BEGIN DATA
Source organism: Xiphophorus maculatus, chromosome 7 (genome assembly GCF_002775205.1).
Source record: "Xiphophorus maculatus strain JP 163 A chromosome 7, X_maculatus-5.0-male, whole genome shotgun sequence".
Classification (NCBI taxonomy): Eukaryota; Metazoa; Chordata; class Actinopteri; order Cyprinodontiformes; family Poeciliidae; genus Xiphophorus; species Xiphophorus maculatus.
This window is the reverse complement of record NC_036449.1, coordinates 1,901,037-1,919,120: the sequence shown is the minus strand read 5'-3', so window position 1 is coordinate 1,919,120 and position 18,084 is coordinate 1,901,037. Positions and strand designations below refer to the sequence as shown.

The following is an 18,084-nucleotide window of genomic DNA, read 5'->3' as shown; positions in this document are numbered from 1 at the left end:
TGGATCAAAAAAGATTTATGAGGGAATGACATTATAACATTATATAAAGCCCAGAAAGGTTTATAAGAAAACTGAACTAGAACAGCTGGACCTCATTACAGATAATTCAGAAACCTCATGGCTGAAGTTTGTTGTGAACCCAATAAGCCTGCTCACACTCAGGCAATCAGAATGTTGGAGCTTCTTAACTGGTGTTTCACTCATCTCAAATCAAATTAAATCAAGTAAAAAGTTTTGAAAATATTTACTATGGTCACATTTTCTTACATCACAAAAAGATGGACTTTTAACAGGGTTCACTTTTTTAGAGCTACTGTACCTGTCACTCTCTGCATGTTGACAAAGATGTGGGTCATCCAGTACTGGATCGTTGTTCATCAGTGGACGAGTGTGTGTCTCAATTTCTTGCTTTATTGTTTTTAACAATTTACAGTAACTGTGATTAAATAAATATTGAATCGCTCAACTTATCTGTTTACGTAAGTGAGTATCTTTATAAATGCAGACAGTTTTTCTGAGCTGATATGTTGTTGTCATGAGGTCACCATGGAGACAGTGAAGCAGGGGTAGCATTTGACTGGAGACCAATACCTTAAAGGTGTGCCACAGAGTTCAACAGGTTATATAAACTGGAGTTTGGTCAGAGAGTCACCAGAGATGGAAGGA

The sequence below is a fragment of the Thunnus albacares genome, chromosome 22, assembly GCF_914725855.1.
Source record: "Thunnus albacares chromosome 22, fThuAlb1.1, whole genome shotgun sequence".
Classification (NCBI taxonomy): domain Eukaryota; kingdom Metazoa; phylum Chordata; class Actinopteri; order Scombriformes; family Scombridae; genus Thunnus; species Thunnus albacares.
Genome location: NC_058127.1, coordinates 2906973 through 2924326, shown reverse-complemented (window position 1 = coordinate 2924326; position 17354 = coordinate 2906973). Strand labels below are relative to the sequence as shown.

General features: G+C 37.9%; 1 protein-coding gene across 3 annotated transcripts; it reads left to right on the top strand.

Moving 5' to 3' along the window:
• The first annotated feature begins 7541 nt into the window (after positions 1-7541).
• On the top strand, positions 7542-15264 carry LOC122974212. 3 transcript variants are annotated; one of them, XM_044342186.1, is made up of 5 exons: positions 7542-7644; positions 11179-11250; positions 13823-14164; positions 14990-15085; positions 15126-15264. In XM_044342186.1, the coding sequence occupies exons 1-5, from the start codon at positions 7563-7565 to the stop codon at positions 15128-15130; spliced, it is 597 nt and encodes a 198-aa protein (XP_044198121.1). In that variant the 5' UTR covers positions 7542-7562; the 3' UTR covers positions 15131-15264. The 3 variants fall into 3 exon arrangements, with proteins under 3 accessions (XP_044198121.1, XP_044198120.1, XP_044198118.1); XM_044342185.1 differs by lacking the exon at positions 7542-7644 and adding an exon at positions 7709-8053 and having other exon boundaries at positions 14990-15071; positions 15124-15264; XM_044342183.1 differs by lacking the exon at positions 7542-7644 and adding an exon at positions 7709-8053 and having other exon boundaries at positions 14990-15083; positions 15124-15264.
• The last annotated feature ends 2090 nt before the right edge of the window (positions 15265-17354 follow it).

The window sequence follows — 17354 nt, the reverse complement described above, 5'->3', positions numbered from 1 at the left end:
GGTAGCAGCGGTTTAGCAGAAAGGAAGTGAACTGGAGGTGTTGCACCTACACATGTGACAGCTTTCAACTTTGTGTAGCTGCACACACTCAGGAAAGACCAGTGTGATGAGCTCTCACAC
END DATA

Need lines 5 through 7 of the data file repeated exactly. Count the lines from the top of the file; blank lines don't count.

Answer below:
The following is an 18,084-nucleotide window of genomic DNA, read 5'->3' as shown; positions in this document are numbered from 1 at the left end:
TGGATCAAAAAAGATTTATGAGGGAATGACATTATAACATTATATAAAGCCCAGAAAGGTTTATAAGAAAACTGAACTAGAACAGCTGGACCTCATTACAGATAATTCAGAAACCTCATGGCTGAAGTTTGTTGTGAACCCAATAAGCCTGCTCACACTCAGGCAATCAGAATGTTGGAGCTTCTTAACTGGTGTTTCACTCATCTCAAATCAAATTAAATCAAGTAAAAAGTTTTGAAAATATTTACTATGGTCACATTTTCTTACATCACAAAAAGATGGACTTTTAACAGGGTTCACTTTTTTAGAGCTACTGTACCTGTCACTCTCTGCATGTTGACAAAGATGTGGGTCATCCAGTACTGGATCGTTGTTCATCAGTGGACGAGTGTGTGTCTCAATTTCTTGCTTTATTGTTTTTAACAATTTACAGTAACTGTGATTAAATAAATATTGAATCGCTCAACTTATCTGTTTACGTAAGTGAGTATCTTTATAAATGCAGACAGTTTTTCTGAGCTGATATGTTGTTGTCATGAGGTCACCATGGAGACAGTGAAGCAGGGGTAGCATTTGACTGGAGACCAATACCTTAAAGGTGTGCCACAGAGTTCAACAGGTTATATAAACTGGAGTTTGGTCAGAGAGTCACCAGAGATGGAAGGA

The sequence below is a fragment of the Thunnus albacares genome, chromosome 22, assembly GCF_914725855.1.